On a morning when the Information Centre at Emena broadcasts were measured at my home they were somewhat lower than usual. The KMA recorded on their noise meter noises reaching my home to be 78db. The Emena Hospital is not far behind my home.
The following information is from Medscape.com, an online medical reference library:
The Inhospitable Hospital: No Peace, No Quiet: How Noise Affects Patients http://www.medscape.org/viewarticle/574813_4
Noise is antithetical to a therapeutic environment. More than a nuisance, noise is a real health hazard. Although the burden of morbidity attributable to noise isn’t known, there are indictors that the effects of noise on physical and mental health are significant. One of the most serious implications for patients in a continuously noisy environment is an increased risk of hypertension and ischemic heart disease. Noise-induced secretion of cortisol may be a mediator of cardiovascular responses to noise. Noise studies have also documented delayed wound healing, aggressive behavior, psychiatric symptoms, and increased re-hospitalization rates. Moore and colleagues found that surgical patients identified noise as the biggest irritant during hospitalization, and, post-operatively, surgical patients in a noisy environment require more pain medication than those in a quiet setting. Noise can even increase symptoms of heartburn in patients with gastroesophageal reflux disorder.
Noise also interrupts sleep in hospitalized patients, some of whom are particularly vulnerable to sleep disruption. Patients at high risk of having their sleep disturbed by noise include children, very low birth weight infants, pregnant women, anxious individuals, the elderly, and residents of long-term care facilities. The WHO recommends that for good sleep, background sound levels should not exceed 30 dB(A), with individual sounds no greater than 45 dB(A). Intermittent noise might be more disruptive to patients’ sleep than continuous noise.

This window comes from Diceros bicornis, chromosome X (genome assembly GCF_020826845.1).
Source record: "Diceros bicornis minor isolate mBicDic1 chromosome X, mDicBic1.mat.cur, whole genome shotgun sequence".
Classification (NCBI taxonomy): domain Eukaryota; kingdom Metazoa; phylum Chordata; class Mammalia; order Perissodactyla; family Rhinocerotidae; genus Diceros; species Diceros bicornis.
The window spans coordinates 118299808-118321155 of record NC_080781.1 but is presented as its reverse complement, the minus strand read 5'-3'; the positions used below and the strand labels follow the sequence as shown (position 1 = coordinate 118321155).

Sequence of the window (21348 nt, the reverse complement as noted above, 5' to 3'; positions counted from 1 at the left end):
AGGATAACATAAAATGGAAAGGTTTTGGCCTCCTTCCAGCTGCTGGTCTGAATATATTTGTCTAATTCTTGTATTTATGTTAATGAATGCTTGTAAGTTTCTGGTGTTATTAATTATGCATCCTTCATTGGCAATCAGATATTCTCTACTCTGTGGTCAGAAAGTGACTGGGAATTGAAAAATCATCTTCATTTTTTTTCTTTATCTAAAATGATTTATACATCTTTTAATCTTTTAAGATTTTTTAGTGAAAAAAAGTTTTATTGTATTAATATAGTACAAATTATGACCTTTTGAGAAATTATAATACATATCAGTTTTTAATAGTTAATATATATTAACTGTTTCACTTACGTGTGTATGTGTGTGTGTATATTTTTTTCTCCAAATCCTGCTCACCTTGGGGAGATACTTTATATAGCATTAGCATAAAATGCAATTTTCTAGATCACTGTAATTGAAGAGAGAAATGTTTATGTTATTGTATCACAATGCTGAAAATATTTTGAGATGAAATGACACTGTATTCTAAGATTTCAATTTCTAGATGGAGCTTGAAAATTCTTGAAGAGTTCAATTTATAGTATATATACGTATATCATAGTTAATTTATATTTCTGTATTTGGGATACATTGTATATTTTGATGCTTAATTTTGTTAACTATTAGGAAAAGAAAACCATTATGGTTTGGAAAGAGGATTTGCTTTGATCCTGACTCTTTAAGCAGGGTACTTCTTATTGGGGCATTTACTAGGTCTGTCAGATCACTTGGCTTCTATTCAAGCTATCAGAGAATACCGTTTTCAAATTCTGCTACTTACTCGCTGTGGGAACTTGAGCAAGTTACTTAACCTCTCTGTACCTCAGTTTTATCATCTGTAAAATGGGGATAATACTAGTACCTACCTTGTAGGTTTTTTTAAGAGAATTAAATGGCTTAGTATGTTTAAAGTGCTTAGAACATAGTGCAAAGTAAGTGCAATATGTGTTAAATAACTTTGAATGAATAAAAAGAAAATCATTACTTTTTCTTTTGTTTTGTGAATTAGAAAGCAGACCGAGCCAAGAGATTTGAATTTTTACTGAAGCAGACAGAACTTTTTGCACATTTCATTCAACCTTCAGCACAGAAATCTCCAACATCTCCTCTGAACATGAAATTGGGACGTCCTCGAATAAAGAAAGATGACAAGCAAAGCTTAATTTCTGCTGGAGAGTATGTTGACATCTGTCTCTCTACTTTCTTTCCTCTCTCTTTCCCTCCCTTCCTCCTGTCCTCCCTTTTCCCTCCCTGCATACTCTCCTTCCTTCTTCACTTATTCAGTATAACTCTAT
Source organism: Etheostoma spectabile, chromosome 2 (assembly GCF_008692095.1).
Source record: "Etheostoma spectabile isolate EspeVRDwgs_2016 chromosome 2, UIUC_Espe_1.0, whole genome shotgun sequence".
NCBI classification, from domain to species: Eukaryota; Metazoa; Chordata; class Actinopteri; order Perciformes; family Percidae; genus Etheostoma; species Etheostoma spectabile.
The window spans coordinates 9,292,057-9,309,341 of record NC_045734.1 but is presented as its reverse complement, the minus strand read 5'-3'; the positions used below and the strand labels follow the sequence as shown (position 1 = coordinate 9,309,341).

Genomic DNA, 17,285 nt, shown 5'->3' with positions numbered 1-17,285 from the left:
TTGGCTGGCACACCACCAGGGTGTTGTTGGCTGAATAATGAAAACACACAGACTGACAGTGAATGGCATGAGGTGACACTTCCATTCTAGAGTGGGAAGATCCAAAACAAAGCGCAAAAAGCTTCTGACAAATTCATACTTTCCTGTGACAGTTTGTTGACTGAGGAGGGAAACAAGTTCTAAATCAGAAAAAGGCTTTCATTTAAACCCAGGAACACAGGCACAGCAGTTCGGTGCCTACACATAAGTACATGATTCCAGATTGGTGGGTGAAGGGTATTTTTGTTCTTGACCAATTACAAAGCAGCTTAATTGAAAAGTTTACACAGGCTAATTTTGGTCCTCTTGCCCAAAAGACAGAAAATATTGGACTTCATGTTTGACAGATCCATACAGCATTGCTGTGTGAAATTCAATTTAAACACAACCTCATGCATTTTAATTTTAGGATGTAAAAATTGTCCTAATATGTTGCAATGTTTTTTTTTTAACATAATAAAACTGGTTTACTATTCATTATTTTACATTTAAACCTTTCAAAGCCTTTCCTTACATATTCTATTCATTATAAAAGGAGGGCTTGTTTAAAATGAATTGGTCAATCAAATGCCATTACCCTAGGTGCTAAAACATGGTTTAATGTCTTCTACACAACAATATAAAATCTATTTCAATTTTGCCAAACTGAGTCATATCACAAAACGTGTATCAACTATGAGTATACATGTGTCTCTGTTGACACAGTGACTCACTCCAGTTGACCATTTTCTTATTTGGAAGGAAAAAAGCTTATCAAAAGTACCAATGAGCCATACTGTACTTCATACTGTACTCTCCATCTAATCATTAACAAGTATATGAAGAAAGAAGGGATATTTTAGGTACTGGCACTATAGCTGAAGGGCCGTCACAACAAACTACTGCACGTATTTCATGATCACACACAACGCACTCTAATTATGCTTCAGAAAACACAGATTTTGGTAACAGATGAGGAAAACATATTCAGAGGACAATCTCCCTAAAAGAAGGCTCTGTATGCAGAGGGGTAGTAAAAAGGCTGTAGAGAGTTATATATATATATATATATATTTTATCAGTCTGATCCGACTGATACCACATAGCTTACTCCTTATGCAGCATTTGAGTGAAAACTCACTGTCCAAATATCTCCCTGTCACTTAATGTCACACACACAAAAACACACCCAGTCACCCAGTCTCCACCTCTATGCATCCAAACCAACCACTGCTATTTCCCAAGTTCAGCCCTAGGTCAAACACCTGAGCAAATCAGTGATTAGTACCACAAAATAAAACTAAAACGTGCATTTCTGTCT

Noise in the NICU
A unique problem exists in neonatal intensive care because preterm infants are exposed to a developmentally inappropriate acoustic environment. Sounds in the NICU are louder, more high-pitched, and more random and unpredictable than those in the womb. Preterm and ill neonates exhibit many unfavorable responses to noise, including unstable heart rate, respiratory rate, and oxygen levels. To promote sleep, the combination of continuous background sound and operational sound in infant rooms should not exceed an hourly Leq of 45 dB(A), the hourly L10no greater than 50 dB(A) (level that comprises no more than 10% of the time), and transient maximum noise levels in the NICU should not exceed 65 dB(A). To promote effective communication and minimize stress, noise levels in staff work areas, lounge areas, and family areas should not exceed an hourly Leq of 50 dB(A) and an hourly L10 of 55 dB(A), with peaks no greater than 70 dB(A).
Noise in Long-term Care
The gradual, almost insidious hearing loss that accompanies aging is so common, it has its own word: presbycusis. Presbycusis affects both ears equally and is greater for high-pitched sounds. The individual with presbycusis might be able to hear the low, rumbling sound of a truck, but not the ringing of the telephone.
The pattern of noise in a nursing home, like that in the hospital, follows human factor activities. Sound levels of 55-70 dB(A) were measured in one nursing home, levels that were lower than those in a teaching hospital. Residents transferred from long-term care to acute care might experience increased stress from additional noise.
Long-term care facilities could do more to promote independence of their residents by creating living environments that enhance, rather than aggravate, the diminished hearing acuity of the elderly. Susan Mazer, President and CEO of Healing HealthCare Systems, blames poorly designed physical spaces and routines often found in long-term care facilities. Noise reverberates in large dining rooms with high ceilings and hardwood floors. Radio and television played on overhead paging systems contribute to high background noise that makes locating ambient sounds difficult for residents. Intercoms are often unintelligible, and distracting noise such as vacuum cleaners, dishwashers, and fans are simply noxious. Music, used inappropriately, becomes a nuisance rather than an asset.